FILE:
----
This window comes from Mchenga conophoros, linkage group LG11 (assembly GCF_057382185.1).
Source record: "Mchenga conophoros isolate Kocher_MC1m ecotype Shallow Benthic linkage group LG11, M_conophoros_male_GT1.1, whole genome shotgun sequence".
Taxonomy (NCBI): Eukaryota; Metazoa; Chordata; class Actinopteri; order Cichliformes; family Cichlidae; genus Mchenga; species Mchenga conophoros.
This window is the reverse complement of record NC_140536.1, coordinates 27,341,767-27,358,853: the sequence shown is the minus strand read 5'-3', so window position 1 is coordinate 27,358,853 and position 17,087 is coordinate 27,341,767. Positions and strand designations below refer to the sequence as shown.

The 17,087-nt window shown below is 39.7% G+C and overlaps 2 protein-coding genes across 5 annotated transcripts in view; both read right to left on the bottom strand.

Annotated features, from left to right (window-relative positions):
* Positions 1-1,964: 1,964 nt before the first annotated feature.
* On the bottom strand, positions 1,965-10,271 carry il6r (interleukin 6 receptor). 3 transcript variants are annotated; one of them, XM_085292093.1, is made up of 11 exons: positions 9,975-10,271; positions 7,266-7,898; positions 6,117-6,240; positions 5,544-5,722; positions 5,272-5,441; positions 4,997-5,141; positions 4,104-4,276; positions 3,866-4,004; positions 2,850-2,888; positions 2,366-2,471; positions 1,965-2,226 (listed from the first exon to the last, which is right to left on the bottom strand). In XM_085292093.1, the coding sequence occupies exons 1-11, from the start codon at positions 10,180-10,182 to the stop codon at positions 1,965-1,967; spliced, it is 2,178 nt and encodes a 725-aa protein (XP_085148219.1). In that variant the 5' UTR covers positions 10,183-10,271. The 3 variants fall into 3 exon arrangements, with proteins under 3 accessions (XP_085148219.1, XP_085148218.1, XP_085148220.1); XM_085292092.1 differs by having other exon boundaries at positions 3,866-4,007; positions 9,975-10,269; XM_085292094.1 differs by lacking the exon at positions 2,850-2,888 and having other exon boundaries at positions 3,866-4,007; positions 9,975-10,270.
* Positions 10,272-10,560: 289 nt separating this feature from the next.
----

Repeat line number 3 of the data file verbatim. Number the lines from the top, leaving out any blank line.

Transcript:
Taxonomy (NCBI): Eukaryota; Metazoa; Chordata; class Actinopteri; order Cichliformes; family Cichlidae; genus Mchenga; species Mchenga conophoros.